Denis Muller

Survivor autonomy: An ethical starting point in covering disasters

In the aftermath of disasters, media practitioners bear witness, exert accountability on those in power, provide part of the means by which a society engages in a shared ritual of grieving and reassert certain values that enable people to cohere in the face of horror and outrage. To do this, they necessarily encounter survivors, first-hand witnesses to what has happened. These witnesses will be traumatised and vulnerable, confronting media practitioners with an acute ethical dilemma: how to fulfil their professional obligations while minimising harm. This paper, which argues that recognising and respecting survivor autonomy is an essential starting point, takes as its case study the coverage of the Black Saturday bushfires in Australia in February 2009.

Keywords: autonomy, Black Saturday bushfires, consent, disasters, media, survivors, trauma


  1. Clark, R. P. (2002) Portraits of grief, the Poynter Institute, 16 August. Available online at, accessed on 2 July 2017
  2. Deppa, J. (1994) The media and disasters: Pan Am 103, New York, New York University Press
  3. Descartes, R. (1637) Discourse on the method. Available online at
  4. Durkheim, E. (1973 [1915]) The elementary forms of religious life, Fields, K. (trans), New York, Free Press
  5. Edy, J. A. (1999) Journalistic uses of collective memory, Journal of Communication, Vol. 49 No. 2 pp 71-85
  6. Englund, L, Forsberg, R. and Saverman B.-I. (2014) Survivors' experience of media coverage after traumatic injury events, International Emergency Nursing, Vol. 22, No. 1 pp 25-30
  7. Formosa, P. (2013) Kant's conception of personal autonomy, Journal of Social Philosophy, Vol. 44, No. 3 pp 193-212
  8. Galtung, J. and Ruge, M. (1965) The structure of foreign news, Journal of Peace Research, Vol. 1 pp 64-90
  9. Griffin, M., Resick, P. and Waldrop, A. (2007) Participation in trauma research: Is there evidence of harm? Journal of Trauma Stress, Vol. 16 pp 221-227
  10. Hermans, J. (1997) Trauma and recovery, New York, Basic Books
  11. Hocking, W. E. (1947) Freedom of the press: A framework of principle, Chicago, Chicago University Press
  12. Hunt, F. Knight (1850) The fourth estate: Towards a history of newspapers and of the liberty of the press, Vols I and II, London, David Bogue
  13. Jorgensen-Earp, C. R. and Lanzilotti, L. A. (1998) Public memory and private grief: The construction of shrines and the sites of public tragedy, Quarterly Journal of Speech, No. 84 pp 150-170
  14. Kitch, C. and Hume, J. (2008) Journalism in a culture of grief, New York, Routledge
  15. Koopman, C., Classen, C. and Spiegel, D. (1994) Predictors of post-traumatic stress symptoms among survivors of the Oakland/Berkeley firestorm, American Journal of Psychiatry, Vol. 151, June pp 888-894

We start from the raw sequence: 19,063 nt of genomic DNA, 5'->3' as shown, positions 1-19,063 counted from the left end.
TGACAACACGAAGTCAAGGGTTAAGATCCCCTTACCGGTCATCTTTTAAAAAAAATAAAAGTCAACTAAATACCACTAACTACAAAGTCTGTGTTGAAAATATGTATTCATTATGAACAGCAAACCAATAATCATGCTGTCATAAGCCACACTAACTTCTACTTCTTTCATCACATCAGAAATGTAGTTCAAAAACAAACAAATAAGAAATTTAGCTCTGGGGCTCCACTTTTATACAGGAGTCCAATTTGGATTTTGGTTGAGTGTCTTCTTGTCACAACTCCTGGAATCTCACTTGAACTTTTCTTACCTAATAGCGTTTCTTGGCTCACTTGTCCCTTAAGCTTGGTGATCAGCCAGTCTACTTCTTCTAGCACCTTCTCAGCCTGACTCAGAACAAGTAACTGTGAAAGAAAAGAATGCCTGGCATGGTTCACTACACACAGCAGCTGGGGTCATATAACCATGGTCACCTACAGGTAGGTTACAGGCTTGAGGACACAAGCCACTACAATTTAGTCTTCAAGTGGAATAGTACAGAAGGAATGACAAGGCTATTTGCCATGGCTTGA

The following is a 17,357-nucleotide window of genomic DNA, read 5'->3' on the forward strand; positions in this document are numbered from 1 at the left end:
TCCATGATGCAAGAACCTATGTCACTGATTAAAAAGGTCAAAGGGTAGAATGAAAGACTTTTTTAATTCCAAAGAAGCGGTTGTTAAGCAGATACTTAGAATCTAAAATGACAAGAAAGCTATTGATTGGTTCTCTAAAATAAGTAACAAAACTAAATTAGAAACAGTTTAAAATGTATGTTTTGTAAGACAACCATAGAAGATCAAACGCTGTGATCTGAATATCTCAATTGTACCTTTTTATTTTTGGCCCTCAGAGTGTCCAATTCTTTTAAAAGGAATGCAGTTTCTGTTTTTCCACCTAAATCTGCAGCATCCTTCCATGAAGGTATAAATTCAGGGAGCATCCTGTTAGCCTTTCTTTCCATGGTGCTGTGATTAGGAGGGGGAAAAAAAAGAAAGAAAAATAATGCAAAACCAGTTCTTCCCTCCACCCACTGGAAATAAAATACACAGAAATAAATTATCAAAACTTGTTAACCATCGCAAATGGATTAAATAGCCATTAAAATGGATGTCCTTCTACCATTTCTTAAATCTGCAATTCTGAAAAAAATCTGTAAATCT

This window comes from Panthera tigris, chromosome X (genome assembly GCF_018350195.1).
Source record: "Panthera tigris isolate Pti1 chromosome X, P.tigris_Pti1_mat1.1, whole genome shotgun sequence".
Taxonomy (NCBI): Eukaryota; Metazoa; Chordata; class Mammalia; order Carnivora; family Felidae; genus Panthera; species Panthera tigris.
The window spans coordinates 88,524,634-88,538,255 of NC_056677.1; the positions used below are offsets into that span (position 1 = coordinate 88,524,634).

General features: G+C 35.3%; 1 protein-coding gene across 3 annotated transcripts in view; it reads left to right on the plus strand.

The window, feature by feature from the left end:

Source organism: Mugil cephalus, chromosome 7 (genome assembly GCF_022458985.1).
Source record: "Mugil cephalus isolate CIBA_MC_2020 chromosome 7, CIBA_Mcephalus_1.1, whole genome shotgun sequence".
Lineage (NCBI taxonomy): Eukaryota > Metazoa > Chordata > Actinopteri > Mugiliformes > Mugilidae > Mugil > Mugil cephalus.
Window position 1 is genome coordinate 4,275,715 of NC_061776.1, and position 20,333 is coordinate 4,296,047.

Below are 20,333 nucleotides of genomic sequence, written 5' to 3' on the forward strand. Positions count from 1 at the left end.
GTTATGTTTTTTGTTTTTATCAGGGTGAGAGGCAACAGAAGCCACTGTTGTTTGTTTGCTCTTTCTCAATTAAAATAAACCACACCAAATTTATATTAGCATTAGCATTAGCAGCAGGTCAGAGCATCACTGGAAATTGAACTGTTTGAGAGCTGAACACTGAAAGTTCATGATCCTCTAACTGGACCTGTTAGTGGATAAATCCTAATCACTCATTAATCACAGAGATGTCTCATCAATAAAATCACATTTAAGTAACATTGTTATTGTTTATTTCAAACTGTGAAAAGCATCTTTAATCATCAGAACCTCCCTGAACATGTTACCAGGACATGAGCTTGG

16. McQuail, D. (1994) Mass communication theory, Sage Publications, London, third edition
  17. Mill, J. S. (1998 [1859]) On liberty, Gray, J. (ed.) Oxford, Oxford University Press
  18. Muller, D. (2011) Media ethics and disasters: Lessons from the Black Saturday bushfires, Melbourne, Melbourne University Press
  19. Muller, D. and Gawenda, M. (2011) Black Saturday: In the media spotlight, Melbourne, Cussonia Press
  20. Muller, D. (2013) Black Saturday bushfires and the question of consent, Ethical Space, Vol. 10, No. 1 pp 36-42
  21. Newman, E. and Drevo, S. (2015) Journalists as partners in early response to trauma: Agreements, tensions, and future directions to aid collaboration, European Journal of Psychotraumatology, Vol. 6 (selected abstracts from Swedish Psychotrauma Society scientific conference 2015)
  22. Newman, E. and Shapiro, B. (2014) Clinicians and journalists responding to disasters, Journal of Child and Adolescent Psychopharmacology, Vol. 24, No. 1 pp 32-38
  23. Newman, E., Shapiro, B. and Nelson, S. (2009) Journalism and media during disasters, Neria, Y., Galea, S. and Norris, F. (eds) Mental Health Consequences of Disaster, New York, Cambridge Press pp 291-301
  24. Oshana, M. (1998) Personal autonomy and society, Journal of Social Philosophy, Vol. 29, No. 1 pp 81-102
  25. Raphael, B. (1986) When disaster strikes: How individuals and communities cope with catastrophe, New York, Basic Books
  26. Seedat, S., Pienaar, W. P., Williams, D. and Stein, D. J. (2004) Ethics of research on survivors of trauma, Current Psychiatry Reports, Vol. 6 pp 262-267
  27. Turnbull, J., McLeod, J. and Callahan, J. (1988) Who should ask? Ethical interviewing in psychiatric epidemiology studies, American Journal of Orthopsychiatry, Vol. 58 pp 228-239
  28. Victorian Bushfires Royal Commission (2010) Final report, Parliament of Victoria, Government Printer for the State of Victoria, Melbourne, July

Note on the contributor

Dr Denis Muller is a senior lecturer and senior research fellow in politics and journalism at the University of Melbourne. He practised as a journalist for 27 years, mostly on the Sydney Morning Herald and the Age, Melbourne. His special research interests centre on media ethics, and he was a consultant to the Finkelstein Inquiry into Media Regulation, conducted in Australia in 2011-12, contributing sections on press theory, codes of ethics and media performance. In 2011, he contributed two chapters to Australian Journalism Today (Matthew Ricketson, ed., Palgrave Macmillan) on the subjects of sources and confidences and on mechanisms of media accountability. With Johan Lidberg, he has edited In the name of security: Secrecy, surveillance and journalism (Anthem Press, London, forthcoming 2017). He may be contacted at or 613 8344 9439 or 61419 414 121. Address for correspondence: PO Box 560, Carlton South, Melbourne, Victoria 3053, Australia.